Listening to Collectable You, the debut album from British singer/songwriter Helene Greenwood is like staring into a mesmeric pool of sun kissed water, the engaging moment warm and enticing as songs play like reflective ripples upon the surface of an emotive temptation. It is an enchanting encounter which caresses and kisses thoughts and imagination with poetic craft and evocative premises of everyday heart seeded life. Following the impressive EP The Break, the album confirms the promise and expressive grandeur which permeated its predecessor whilst increasing the potent presence of the lady herself.
Hailing from Dover, the Camden, London based Greenwood has taken her studies as a contemporary composer at The Royal Academy into her distinct style of songwriting whilst using inspirations such as Ella Fitzgerald, Björk, Feist and jazz singing itself as a rich spice to what is her individual presence and performance. From studying with internationally acclaimed singers Nia Lynn and Anita Wardell, earning her music degree from Royal Holloway, and songwriting with Gretchen Parlato, Greenwood has built a deeply promising and accomplished reputation through her shows which include regular spots at Proud Galleries in Camden and also the Stanford University Coffee House, and her first release The Break. Now Collectable You looks poised to send her into the attention and emotions of a great many more around the country, the album you suspect such its impressive body the spark to full awareness.
Produced by Calum MacColl, son of folk singers Peggy Seeger and Ewan MacColl, who also provides guitars and backing vocals to the album, Collectable You sees Greenwood assisted by a fine group of musicians to realise her songs, a line-up on the album including keyboardist James Hallawell of The Waterboys, bassist/cellist Arnulf Lindler (KT Tunstall), and drummer Martyn Barker (Billy Bragg/Beth Gibbons). It is a mix which helps light up the vibrant songwriting which starts with opener Break In Break Out. The song takes little time in smooching with the ears; Greenwood’s smouldering vocals and an excellent melancholic cello embrace instantly an irresistible temptation alongside a classical emotive elegance crafted by the keys. Into its stride there emerges an eruption of a full flight of melodic passion within colour soaked melodic skies whilst a brass coaxing within only elevates a greater rapture in the passions.
It is an excellent introduction soon backed by After the Fire, its piano prompts upon thoughts bringing in the again sultry vocals of Greenwood. Blossoming into a jazz kissed seduction with the throaty emotive sounds produced by Lindler quite delicious, the song merges emotional shadows and dawning lights of hope into an enthralling embrace which again has full attention of body and mind.
So Many Balloons is a similarly gaited song to its predecessor, if less shadowed but as emotionally provocative with its darker reflective perspectives. Gentle rubs of the imagination erupt into hungry but contained melodic flames as a Hammond organ temptation provides a contagious lure within the already compelling rises of intensity and passion within the wonderful track. Impossibly infectious the song makes way for Great Fountain, where again the bass swagger is of the utmost potency to match the voice of Greenwood and richly hued keys. There is a XTC feel to the song, an exotic tease around crescendos of magnificent pop bred beauty which continues the impressive soar of the album.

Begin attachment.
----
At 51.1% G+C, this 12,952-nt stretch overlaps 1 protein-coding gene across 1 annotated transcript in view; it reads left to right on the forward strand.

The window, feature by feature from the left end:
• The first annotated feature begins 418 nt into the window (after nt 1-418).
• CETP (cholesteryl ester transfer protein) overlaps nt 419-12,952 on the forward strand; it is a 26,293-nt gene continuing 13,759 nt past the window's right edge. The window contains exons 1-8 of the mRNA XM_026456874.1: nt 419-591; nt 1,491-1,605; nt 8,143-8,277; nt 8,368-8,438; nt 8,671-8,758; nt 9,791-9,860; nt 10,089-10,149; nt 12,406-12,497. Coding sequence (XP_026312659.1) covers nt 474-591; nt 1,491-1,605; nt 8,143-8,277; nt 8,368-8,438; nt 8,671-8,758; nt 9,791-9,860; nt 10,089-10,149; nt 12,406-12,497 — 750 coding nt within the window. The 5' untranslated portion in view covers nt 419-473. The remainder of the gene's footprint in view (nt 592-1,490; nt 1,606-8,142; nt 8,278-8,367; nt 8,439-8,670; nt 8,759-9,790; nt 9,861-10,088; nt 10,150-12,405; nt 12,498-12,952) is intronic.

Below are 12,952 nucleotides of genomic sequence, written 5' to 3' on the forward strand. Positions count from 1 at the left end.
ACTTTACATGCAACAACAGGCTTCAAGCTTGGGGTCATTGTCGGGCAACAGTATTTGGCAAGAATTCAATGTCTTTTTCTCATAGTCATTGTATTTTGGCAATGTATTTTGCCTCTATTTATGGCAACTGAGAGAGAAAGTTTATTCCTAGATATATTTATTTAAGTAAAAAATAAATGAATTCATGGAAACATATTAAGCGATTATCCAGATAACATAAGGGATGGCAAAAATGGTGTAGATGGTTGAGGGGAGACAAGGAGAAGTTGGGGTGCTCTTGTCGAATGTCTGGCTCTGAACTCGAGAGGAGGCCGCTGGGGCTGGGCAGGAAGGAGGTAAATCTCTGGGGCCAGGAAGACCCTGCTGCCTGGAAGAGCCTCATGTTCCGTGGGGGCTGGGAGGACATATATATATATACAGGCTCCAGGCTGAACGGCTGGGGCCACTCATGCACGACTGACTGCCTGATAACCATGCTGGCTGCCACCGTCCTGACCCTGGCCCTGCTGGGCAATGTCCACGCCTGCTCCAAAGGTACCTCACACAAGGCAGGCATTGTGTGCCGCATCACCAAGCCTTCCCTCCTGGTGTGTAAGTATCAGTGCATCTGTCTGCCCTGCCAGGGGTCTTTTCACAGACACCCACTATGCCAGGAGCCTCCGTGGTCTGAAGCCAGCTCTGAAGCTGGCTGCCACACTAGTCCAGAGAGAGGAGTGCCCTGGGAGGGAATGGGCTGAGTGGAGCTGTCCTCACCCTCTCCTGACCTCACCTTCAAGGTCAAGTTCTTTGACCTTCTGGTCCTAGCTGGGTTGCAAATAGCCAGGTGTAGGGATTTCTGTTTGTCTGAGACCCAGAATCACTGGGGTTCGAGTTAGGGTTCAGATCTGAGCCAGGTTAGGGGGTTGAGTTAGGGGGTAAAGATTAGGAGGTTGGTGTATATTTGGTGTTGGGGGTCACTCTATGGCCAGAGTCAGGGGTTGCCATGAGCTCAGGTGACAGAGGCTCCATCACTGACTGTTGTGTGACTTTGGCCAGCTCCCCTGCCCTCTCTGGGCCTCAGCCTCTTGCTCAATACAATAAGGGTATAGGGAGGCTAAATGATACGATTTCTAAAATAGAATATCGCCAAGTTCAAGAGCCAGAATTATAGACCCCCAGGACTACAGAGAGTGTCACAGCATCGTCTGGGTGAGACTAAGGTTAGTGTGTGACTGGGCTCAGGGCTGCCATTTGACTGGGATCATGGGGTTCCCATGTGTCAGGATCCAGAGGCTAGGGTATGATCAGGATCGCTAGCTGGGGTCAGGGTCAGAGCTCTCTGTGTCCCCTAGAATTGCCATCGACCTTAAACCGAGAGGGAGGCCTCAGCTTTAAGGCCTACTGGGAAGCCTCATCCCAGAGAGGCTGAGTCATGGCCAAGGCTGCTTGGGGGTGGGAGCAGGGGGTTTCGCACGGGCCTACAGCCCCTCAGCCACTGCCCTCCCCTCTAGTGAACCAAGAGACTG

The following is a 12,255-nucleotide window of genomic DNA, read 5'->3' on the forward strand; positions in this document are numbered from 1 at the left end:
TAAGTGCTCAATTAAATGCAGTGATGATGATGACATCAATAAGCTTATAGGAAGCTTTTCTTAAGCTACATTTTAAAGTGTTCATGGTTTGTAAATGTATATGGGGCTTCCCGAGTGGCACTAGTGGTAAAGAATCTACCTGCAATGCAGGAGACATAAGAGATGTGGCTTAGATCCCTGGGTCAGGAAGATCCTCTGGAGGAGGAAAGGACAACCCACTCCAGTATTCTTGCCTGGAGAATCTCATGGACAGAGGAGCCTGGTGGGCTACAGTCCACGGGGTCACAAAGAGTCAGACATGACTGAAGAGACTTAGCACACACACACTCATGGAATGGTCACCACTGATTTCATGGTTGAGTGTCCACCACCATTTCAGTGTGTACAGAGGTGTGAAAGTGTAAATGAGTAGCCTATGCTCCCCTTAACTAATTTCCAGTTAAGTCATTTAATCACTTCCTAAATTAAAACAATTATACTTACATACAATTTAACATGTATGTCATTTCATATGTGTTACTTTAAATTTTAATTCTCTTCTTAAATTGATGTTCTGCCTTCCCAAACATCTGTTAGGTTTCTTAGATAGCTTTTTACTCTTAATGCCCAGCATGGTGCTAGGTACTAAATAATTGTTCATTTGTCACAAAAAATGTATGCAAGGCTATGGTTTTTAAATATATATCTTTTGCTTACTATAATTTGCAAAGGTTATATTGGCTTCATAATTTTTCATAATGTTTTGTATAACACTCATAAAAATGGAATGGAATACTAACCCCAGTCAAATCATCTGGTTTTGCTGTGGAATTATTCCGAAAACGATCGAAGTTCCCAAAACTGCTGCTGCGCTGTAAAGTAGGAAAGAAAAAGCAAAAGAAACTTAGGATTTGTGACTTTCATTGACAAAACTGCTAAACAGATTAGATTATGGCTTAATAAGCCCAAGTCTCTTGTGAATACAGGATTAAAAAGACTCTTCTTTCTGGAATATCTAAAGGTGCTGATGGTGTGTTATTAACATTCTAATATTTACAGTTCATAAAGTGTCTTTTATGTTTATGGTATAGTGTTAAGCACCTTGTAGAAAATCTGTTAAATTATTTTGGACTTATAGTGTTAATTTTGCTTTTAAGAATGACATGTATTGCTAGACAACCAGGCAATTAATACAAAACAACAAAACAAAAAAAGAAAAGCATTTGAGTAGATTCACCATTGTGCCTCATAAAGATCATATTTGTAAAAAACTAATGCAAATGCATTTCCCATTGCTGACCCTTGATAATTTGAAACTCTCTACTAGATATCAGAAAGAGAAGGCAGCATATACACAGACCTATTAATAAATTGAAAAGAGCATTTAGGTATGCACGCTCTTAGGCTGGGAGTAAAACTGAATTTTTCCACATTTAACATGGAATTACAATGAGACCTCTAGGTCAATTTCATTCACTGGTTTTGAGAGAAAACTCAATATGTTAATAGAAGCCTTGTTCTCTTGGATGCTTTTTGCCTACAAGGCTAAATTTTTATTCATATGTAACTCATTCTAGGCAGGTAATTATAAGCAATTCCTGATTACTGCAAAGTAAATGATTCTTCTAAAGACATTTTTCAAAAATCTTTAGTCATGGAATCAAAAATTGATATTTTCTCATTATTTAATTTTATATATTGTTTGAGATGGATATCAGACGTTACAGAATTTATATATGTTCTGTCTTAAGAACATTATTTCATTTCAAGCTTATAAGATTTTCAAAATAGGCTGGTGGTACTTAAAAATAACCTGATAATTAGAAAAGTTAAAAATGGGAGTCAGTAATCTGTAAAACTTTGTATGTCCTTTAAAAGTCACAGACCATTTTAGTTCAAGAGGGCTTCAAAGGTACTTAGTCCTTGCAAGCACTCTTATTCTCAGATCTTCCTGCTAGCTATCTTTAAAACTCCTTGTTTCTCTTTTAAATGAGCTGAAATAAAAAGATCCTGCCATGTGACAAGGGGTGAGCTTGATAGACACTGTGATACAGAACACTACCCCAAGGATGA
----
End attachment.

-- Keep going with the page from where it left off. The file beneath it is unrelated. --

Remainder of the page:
Passing through the tantalising Timeline and The Shore, a dramatic ballad with rising walls of charm and heated craft, the album brings a cover of the Johnny Mercer and Rube Bloom written Fools Rush In (Where Angels Fear to Tread). Greenwood makes it a stronger smouldering play on emotions without losing the core irresistibility of the a classic song about love. From its place on the earlier EP where it impressed yet at the time sounded pale against the rest of the songs, the track has emerged over time as a slowly dawning rapture for the emotions and secures its place as one of the favourites upon the album with its rhythmic sculpting and keys clad persuasion.
Collectable You continues to hold imagination and passions tight with the almost wanton Spindrift Road, the second single from the album preying on thoughts with a mischievous melodic dance and carnival like teasing. Magnetically absorbing, like the album lyrically and musically, it is one of the pinnacles of the release especially in the second of its seemingly two part offering, and an intriguing invite into the joy of the album as a single.
The aural and perceptive fascination stays on course with next up In The Sunshine, the song a melodic drift across reflective horizons, and the tender Focussed. Both songs are delightful temptations but do lack the intense enticement of previous songs, though invention and imagination wise they stand tall whilst making formidable lures for a return to their arms. The same can be said of the potently alluring Get On Board and the closing Utopia with its country/folk whisperings, the closer making a drama fuelled conclusion to a richly pleasing and exciting album, even if one where its greatest strength lies in its first two thirds. Helene Greenwood is an artist we are sure to hear a lot more of through words soaked in acclaim, the Washaway Recordings released Collectable You a potent persuasion to that thought.
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